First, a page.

Dutch Police now tracking suspects with facial recognition

Police
Police. Politie

From today the Dutch police can track suspects using facial recognition - faces of suspects, from surveillance camera footage for example, can now be compared with a large database filled with photos of people with criminal records, NOS reports.

At present the database contains more than 800 thousand faces of convicted felons, but also suspects who haven't been convicted yet. You end up on the database if you are arrested for a crime that carries a prison sentence of at least one year, police spokesperson John Riemen said to NOS. The photo is taken on arrest. If a suspect turns out to be innocent, his photo is removed. If you are convicted, your photo will be on the database for 20 to 80 years, depending on the crime. 

But it isn't only criminals or suspected criminals that are compared to suspects, according to NOS. The police can also compare the faces of suspects to those of asylum seekers, undocumented migrants and people applying for a Dutch visa. This includes people who never came into contact with the law. To use this "foreigners database" the police need the permission of the Public Prosecutor. 

At this stage the police are not allowed to use photos of passports and drivers licenses for facial recognition, because there is no legal basis in the Netherlands to do so.

Privacy experts are critical about this development. Bits of Freedom is concerned about the fact that there was no political debate on the matter, in contrast to when the fingerprint database was implemented. The privacy organization also worries about the fact that the police can use the "foreigners database", which contains mostly innocent people as well as the long period in which the photos can be stored. The police faced criticism before for not carefully handling stored data.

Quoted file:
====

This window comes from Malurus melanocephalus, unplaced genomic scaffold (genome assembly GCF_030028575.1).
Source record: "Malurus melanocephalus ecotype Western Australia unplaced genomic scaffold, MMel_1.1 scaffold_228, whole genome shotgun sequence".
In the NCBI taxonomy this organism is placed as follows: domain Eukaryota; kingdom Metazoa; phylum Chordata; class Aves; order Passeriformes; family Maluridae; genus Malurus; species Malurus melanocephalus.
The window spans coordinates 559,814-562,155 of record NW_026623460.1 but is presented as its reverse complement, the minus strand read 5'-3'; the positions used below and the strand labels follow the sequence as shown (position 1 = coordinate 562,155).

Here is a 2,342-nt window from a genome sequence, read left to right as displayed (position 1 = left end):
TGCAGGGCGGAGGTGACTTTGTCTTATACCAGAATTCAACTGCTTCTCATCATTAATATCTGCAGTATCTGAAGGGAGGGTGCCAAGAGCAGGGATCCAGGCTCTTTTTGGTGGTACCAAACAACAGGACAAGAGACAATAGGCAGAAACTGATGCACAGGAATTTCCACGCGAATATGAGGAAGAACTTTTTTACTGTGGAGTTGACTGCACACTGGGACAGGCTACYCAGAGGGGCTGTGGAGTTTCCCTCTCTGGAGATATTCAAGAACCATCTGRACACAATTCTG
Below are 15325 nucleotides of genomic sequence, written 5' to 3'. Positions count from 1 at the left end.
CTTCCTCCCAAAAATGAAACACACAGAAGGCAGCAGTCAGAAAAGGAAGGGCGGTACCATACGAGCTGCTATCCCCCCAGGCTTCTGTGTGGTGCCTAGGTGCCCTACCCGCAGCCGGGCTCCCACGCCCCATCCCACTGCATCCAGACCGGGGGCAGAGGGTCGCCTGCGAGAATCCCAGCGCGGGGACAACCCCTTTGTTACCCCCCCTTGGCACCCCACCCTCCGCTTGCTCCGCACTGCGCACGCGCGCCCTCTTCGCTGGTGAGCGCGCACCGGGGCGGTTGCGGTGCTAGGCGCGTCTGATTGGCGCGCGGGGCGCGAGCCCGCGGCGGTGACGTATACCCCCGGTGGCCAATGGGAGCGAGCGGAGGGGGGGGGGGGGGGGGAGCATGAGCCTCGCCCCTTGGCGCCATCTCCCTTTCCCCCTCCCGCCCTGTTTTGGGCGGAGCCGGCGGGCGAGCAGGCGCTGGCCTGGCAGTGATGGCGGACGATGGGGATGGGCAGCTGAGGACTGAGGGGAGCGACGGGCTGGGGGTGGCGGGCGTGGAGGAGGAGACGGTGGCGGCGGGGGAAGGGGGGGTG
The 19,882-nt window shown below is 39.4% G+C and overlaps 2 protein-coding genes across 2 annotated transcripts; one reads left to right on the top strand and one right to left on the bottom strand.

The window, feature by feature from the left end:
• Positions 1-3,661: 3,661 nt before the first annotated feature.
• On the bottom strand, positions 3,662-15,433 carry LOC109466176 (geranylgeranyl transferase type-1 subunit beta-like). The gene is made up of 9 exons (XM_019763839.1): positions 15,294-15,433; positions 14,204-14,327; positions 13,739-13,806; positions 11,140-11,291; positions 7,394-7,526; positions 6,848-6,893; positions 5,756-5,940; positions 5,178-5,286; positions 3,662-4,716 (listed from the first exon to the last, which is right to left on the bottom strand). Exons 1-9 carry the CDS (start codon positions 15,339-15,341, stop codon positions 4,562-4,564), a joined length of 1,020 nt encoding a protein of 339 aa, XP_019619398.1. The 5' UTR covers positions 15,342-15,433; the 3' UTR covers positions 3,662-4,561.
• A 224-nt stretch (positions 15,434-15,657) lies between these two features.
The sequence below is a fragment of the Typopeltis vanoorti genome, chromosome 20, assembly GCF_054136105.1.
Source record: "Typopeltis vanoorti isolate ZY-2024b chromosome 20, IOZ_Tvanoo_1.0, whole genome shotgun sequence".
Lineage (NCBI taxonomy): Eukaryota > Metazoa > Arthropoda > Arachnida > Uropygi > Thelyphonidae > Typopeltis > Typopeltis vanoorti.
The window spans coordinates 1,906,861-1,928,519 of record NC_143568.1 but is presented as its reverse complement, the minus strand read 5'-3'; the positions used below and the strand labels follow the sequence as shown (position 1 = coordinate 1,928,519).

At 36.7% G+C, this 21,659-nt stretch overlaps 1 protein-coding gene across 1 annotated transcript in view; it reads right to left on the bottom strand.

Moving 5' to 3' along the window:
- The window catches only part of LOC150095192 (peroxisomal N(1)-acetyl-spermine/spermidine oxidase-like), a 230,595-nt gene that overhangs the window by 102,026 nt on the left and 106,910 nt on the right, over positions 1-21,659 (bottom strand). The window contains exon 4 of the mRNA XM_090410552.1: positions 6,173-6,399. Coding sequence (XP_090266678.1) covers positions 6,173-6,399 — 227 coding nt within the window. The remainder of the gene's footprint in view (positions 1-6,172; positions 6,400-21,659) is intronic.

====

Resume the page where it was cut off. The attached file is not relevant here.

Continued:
Information law professor Nico van Eijk is worried about the removal of data. "How are you sure that something was really removed from the database?" he said to the broadcaster. He also has concerns about how these databases will be used in future. "That's called feature creep: something is established for a specific purpose, but is then used for all sorts of other purposes." This previously happened with smart cameras that can recognize license plates. Initially it was implemented to recognize only suspicious cars, now license plates can be stored for four weeks, according to NOS. 

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